Investors need to watch for a surge in poor governance practices by company boards and management under the veil of responding to the impact of COVID-19. The latest sustainability report of a major global manager, Dimensional Fund Advisors, warns of an increase in questionable corporate activity this year.
Dimensional managed US$527 billion ($A685 billion), as at September 2020, including about A$30 billion in Australia. The firm has a research-driven systematic style of investing which results in it owning more than 12,000 securities across all its equity and bond portfolios. Its strong ESG focus is therefore under-appreciated, as often is the case with other managers of very broad portfolios such as the big index managers.
The firm’s ‘Annual Stewardship Report 2020’ details its principles, processes and specific actions which are worth a read for insights on governance issues across the range for all investors. For instance, while Dimensional votes at a vast number of company meetings – 14,612 last year, covering 133,000 individual proposals – only 0.4 per cent of all proxy votes were about environmental and social shareholder proposals in that period. This is despite the strong “particular interest” Dimensional clients have in these votes, the report notes.
In fact, in terms of its direct engagement with companies, through a mix of letter-writing campaigns, calls and one-on-one meetings, environmental and social questions ranked number two, after executive compensation in total numbers. Board composition, shareholder rights and board structure were the third, fourth and fifth most frequent topics for engagement. The manager had discussions with 640 companies and initiated three letter campaigns targeting 500 companies last year.
With its Australian share portfolios, Dimensional voted against remuneration reports which included AMP, AP Eagers, AGL, Sigma Health and Sonic Healthcare. With board composition, the manager voted against the election of one or more directors at companies including AP Eagers, Brickworks, Crown and Freedom Foods. With disclosures, it voted against the adoption of the Paris carbon emission goals and targets for Woodside and Santos.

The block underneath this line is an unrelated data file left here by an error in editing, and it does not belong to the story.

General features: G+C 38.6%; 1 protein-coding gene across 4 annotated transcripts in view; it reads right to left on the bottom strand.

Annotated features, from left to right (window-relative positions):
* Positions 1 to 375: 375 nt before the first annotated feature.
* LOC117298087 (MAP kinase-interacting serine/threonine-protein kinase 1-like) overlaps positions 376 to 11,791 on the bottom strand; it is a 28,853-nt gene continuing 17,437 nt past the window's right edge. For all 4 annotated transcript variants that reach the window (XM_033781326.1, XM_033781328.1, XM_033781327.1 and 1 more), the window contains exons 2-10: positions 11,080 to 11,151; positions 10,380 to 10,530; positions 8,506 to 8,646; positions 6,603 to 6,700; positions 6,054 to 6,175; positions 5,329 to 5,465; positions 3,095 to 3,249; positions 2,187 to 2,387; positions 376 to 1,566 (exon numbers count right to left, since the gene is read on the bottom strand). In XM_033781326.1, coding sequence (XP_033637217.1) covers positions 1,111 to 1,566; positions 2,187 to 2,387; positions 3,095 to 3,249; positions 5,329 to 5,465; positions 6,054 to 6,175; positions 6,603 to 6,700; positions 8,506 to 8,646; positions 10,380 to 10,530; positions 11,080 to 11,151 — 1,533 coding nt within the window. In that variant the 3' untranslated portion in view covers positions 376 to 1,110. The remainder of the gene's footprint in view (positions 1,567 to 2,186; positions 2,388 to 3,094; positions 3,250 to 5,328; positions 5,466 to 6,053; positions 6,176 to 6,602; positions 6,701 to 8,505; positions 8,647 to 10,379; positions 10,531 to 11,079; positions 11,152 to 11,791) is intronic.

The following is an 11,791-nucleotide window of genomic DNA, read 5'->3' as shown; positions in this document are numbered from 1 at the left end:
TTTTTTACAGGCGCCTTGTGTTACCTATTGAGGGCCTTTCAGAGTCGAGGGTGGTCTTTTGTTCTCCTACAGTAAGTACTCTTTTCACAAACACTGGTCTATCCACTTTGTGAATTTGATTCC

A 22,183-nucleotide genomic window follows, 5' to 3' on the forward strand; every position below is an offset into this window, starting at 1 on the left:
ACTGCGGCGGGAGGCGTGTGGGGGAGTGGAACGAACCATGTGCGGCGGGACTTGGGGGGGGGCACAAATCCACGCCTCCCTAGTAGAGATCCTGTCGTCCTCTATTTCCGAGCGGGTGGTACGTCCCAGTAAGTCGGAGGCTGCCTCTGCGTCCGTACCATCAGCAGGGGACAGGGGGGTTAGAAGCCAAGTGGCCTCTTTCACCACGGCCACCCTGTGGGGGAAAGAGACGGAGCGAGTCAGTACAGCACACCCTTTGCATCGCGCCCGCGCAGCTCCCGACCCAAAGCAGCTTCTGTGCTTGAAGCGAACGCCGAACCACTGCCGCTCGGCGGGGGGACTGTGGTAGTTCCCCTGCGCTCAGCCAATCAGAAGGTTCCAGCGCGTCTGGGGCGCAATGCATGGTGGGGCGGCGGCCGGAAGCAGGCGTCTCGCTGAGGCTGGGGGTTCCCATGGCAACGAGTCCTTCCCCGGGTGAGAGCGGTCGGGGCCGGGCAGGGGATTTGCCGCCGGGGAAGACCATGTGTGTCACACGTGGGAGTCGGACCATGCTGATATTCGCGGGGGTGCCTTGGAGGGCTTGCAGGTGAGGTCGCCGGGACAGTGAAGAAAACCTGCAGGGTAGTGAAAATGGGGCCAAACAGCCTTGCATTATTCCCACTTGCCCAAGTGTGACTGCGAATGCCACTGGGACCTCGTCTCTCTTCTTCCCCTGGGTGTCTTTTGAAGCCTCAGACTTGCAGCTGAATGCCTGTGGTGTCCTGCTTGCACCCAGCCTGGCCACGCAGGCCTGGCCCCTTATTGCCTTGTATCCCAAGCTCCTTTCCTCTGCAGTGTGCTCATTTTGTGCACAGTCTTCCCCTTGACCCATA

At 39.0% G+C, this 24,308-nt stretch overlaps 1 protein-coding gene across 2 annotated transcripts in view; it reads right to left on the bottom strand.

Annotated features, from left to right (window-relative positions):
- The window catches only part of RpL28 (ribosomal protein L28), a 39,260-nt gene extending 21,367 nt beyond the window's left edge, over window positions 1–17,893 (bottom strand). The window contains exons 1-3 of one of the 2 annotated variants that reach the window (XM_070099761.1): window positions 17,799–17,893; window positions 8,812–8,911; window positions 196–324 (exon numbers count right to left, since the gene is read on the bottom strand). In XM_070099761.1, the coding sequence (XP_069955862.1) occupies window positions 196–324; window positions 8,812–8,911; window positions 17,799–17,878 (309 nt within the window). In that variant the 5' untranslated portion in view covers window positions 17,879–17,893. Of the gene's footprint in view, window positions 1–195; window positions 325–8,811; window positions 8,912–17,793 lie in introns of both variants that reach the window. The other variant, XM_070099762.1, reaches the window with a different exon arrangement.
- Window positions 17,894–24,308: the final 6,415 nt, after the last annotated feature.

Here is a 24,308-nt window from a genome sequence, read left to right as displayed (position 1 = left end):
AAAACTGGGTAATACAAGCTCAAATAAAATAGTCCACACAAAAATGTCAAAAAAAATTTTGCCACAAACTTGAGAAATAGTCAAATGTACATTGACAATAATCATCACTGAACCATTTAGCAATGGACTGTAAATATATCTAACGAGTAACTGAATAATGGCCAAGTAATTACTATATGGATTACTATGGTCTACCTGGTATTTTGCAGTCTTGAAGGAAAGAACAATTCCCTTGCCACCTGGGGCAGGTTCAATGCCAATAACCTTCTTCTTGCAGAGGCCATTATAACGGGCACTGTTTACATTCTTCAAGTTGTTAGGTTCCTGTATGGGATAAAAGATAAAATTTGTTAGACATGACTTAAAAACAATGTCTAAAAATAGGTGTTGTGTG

Notwithstanding its strong support for disclosures, so markets can include all information in prices, these are assessed on a case-by-case basis. Any costs are also weighed up against the benefits. For instance, if a certain level of additional disclosure in a particular area costs a lot of management time and company money, it may not be in shareholder interests. Dimensional tends to think like an owner – on behalf of clients, who are the owners.
From a governance perspective, Dimensional expects the impact of COVID-19 will be felt in the upcoming proxy season – ending June 30 in the US and other countries and from July 1 through to December in Australia, representing the first opportunity for investors to be informed by the crisis. “Additionally, shareholders will have had the opportunity to observe and assess management and board responses to the pandemic, which may raise important questions about compensation, board qualification and risk management,” the report says.
“Historically, times of extreme market volatility have been met with an uptick in hostile takeover bids and related shareholder activism. As companies face falling public valuations, management may be incentivised to adopt rights plans to head off perceived threats of a takeover, often citing their belief that current valuations do not reflect long-term intrinsic value,” it says. “Market prices are real-time and forward-looking, and therefore Dimensional believes that current valuations are fair estimates of value. We also believe that the market for corporate control, which can result in acquisitions at a premium to current valuations, is beneficial for shareholders and should be able to function without undue restrictions.”